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Asbestose gaat niet altijd samen met longkanker

21-12-2005 00:00

Reid en collega's onderzochten of bij mensen die door blootstelling aan blauwe asbest (crocidoliet) longkanker hebben gekregen ook altijd sprake is van asbestose (stoflongen door asbest). De onderzoeksgroep bestond uit 1988 ex-werknemers en omwonenden van de blauwe asbestmijnen bij het Australische plaatsje Wittenoom. Bij 58 van hen werd de diagnose longkanker gesteld. Hoewel er wel een relatie is tussen asbestose en longkanker concluderen de onderzoekers dat beide aandoeningen lang niet altijd samengaan. bij slechts 12% van de mensen met longkanker werd op röntgenfoto's bewijs van asbestose gezien. Rookgedrag was de sterkste voorspeller van longkanker: 56 van de 58 mensen hadden in het verleden gerookt of rookten nog steeds. Verder constateerden Reid en collega's ook een verhoogd risico op longkanker naarmate de asbestblootstellingsduur en/of intensiteit groter was geweest. Bron: Reid, A., et al. (2005). The effect of asbestosis on lung cancer risk beyond the dose related effect of asbestos alone. Occupational Environmental Medicine, dec.62(12):885-9.
Reid A, de Klerk N, Ambrosini GL, Olsen N, Pang SC, Berry G, Musk AW (2005). The effect of asbestosis on lung cancer risk beyond the dose related effect of asbestos alone. Occup Environ Med. 2005 Dec.62(12):885-9.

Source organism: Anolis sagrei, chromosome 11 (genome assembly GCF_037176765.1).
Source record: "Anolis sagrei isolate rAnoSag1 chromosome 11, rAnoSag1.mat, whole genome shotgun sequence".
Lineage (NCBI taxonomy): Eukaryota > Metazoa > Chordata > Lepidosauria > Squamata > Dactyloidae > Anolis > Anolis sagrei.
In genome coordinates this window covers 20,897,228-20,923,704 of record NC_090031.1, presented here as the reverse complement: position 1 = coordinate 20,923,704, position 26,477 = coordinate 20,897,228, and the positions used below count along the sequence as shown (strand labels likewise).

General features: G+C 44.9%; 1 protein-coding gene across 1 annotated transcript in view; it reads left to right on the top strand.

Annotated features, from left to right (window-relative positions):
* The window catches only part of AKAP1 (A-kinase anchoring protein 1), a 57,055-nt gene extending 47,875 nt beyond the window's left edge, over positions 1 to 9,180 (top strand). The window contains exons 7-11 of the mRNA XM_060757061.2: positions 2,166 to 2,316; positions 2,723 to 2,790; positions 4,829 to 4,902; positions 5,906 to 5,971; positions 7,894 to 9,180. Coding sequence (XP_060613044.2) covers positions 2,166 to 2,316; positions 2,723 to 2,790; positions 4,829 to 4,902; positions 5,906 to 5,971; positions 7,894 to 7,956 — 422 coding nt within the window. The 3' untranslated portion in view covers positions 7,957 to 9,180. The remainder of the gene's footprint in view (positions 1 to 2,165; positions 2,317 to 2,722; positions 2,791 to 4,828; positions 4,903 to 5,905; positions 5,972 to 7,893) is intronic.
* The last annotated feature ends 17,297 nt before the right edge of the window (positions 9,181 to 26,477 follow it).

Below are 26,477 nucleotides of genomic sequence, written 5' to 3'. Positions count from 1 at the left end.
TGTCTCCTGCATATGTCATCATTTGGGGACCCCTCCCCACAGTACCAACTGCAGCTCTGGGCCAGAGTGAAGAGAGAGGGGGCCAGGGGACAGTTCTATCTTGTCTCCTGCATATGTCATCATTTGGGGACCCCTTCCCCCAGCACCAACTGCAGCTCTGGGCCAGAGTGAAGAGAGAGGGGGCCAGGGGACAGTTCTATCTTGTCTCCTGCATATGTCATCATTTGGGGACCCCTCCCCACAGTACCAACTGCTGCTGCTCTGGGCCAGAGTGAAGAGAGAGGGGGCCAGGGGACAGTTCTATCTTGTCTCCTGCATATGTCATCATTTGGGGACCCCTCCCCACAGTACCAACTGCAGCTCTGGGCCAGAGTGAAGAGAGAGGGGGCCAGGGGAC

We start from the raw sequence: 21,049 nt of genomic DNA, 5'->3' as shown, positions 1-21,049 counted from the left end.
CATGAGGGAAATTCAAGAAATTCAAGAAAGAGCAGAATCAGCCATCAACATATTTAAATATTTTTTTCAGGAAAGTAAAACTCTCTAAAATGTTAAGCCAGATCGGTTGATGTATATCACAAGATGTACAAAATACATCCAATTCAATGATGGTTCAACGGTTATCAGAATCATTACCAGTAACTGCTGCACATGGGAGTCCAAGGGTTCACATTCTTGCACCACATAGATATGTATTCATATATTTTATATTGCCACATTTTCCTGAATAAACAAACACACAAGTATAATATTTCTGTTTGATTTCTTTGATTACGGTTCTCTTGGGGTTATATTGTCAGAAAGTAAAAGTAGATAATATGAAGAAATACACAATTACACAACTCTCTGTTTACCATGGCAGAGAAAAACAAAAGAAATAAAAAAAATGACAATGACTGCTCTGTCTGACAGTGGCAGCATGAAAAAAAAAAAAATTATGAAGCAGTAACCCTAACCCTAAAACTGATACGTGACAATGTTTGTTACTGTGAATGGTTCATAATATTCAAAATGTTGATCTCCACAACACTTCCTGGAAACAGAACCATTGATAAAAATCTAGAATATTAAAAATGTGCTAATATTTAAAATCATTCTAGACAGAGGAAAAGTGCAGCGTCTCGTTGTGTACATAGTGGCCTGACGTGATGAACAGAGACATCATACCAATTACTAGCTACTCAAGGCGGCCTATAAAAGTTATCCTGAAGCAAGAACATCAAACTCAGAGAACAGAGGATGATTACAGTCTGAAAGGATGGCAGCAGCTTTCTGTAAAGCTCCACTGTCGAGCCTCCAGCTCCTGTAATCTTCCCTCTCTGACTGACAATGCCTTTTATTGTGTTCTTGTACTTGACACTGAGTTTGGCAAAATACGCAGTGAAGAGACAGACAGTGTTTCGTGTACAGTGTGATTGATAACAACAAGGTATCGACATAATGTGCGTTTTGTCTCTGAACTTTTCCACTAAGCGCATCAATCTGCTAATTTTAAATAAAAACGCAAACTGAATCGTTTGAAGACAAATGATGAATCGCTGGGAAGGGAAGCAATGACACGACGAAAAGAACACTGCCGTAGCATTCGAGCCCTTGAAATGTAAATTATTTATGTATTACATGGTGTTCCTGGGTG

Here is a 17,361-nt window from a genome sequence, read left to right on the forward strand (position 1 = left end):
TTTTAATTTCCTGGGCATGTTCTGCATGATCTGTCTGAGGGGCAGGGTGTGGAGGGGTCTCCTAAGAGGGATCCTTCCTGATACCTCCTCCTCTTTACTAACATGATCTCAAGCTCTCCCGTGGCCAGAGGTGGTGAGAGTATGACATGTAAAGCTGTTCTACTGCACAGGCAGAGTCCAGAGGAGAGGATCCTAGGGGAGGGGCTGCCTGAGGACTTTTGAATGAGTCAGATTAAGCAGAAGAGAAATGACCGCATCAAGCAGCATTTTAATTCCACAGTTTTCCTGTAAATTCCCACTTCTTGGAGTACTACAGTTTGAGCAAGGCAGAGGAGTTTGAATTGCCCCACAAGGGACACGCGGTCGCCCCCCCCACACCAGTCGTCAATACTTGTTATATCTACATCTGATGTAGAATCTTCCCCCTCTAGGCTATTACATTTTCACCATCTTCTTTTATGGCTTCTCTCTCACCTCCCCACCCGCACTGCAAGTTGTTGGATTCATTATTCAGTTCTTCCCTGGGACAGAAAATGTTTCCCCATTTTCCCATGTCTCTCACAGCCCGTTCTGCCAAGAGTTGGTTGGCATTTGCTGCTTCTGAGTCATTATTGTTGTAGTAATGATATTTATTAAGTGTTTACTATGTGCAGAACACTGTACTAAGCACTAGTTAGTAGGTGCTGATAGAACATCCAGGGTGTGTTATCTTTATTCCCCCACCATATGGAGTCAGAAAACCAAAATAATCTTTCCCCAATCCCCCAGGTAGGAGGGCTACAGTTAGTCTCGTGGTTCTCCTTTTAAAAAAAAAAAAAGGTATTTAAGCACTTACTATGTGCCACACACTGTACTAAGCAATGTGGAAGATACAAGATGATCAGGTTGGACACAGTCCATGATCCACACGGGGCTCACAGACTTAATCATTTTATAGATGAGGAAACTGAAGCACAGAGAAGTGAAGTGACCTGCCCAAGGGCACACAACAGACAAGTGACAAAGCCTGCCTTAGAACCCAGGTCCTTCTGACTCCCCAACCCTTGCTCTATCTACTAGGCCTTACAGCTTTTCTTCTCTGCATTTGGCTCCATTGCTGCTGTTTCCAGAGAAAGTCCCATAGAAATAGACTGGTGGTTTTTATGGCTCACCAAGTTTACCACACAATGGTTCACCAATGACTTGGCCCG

AIMS: To determine if the presence of asbestosis is a prerequisite for lung cancer in subjects with known exposure to blue asbestos (crocidolite).

METHODS: Former workers and residents of Wittenoom with known amounts of asbestos exposure (duration, intensity, and time since first exposure), current chest x ray and smoking information, participating in a cancer prevention programme (n = 1988) were studied. The first plain chest radiograph taken at the time of recruitment into the cancer prevention programme was examined for radiographic evidence of asbestosis according to the UICC (ILO) classification. Cox proportional hazards modelling was used to relate asbestosis, asbestos exposure, and lung cancer.

RESULTS: Between 1990 and 2002 there were 58 cases of lung cancer. Thirty six per cent of cases had radiographic evidence of asbestosis compared to 12% of study participants. Smoking status was the strongest predictor of lung cancer, with current smokers (OR = 26.5, 95% CI 3.5 to 198) having the greatest risk. Radiographic asbestosis (OR = 1.94, 95% CI 1.09 to 3.46) and asbestos exposure (OR = 1.21 per f/ml-year, 95% CI 1.02 to 1.42) were significantly associated with an increased risk of lung cancer. There was an increased risk of lung cancer with increasing exposure in those without asbestosis. CONCLUSION: In this cohort of former workers and residents of Wittenoom, asbestosis is not a mandatory precursor for asbestos related lung cancer. These findings support the hypothesis that it is the asbestos fibres per se that cause lung cancer, which can develop with or without the presence of asbestosis.